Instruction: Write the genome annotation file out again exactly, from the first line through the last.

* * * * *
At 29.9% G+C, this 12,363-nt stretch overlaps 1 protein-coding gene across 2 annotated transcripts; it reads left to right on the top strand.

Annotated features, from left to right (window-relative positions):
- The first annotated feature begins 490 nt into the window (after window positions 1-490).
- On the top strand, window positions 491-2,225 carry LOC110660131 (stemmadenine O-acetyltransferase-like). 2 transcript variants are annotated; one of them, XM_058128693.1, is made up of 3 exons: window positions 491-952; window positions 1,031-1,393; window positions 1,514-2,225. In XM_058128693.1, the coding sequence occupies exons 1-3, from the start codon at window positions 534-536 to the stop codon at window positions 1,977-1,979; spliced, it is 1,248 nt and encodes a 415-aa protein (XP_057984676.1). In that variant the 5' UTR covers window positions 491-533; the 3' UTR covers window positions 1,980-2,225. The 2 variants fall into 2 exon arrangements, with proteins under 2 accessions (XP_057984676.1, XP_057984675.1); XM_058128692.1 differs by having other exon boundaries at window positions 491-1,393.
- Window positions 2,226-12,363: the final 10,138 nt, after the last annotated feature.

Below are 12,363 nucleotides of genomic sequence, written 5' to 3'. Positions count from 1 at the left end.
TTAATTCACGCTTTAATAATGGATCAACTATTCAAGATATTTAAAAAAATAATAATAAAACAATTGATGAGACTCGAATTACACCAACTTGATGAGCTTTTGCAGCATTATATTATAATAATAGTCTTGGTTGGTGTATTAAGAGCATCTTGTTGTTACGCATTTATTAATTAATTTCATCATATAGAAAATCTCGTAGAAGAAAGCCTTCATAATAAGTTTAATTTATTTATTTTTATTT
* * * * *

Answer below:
At 29.9% G+C, this 12,363-nt stretch overlaps 1 protein-coding gene across 2 annotated transcripts; it reads left to right on the top strand.

Annotated features, from left to right (window-relative positions):
- The first annotated feature begins 490 nt into the window (after window positions 1-490).
- On the top strand, window positions 491-2,225 carry LOC110660131 (stemmadenine O-acetyltransferase-like). 2 transcript variants are annotated; one of them, XM_058128693.1, is made up of 3 exons: window positions 491-952; window positions 1,031-1,393; window positions 1,514-2,225. In XM_058128693.1, the coding sequence occupies exons 1-3, from the start codon at window positions 534-536 to the stop codon at window positions 1,977-1,979; spliced, it is 1,248 nt and encodes a 415-aa protein (XP_057984676.1). In that variant the 5' UTR covers window positions 491-533; the 3' UTR covers window positions 1,980-2,225. The 2 variants fall into 2 exon arrangements, with proteins under 2 accessions (XP_057984676.1, XP_057984675.1); XM_058128692.1 differs by having other exon boundaries at window positions 491-1,393.
- Window positions 2,226-12,363: the final 10,138 nt, after the last annotated feature.

Below are 12,363 nucleotides of genomic sequence, written 5' to 3'. Positions count from 1 at the left end.
TTAATTCACGCTTTAATAATGGATCAACTATTCAAGATATTTAAAAAAATAATAATAAAACAATTGATGAGACTCGAATTACACCAACTTGATGAGCTTTTGCAGCATTATATTATAATAATAGTCTTGGTTGGTGTATTAAGAGCATCTTGTTGTTACGCATTTATTAATTAATTTCATCATATAGAAAATCTCGTAGAAGAAAGCCTTCATAATAAGTTTAATTTATTTATTTTTATTT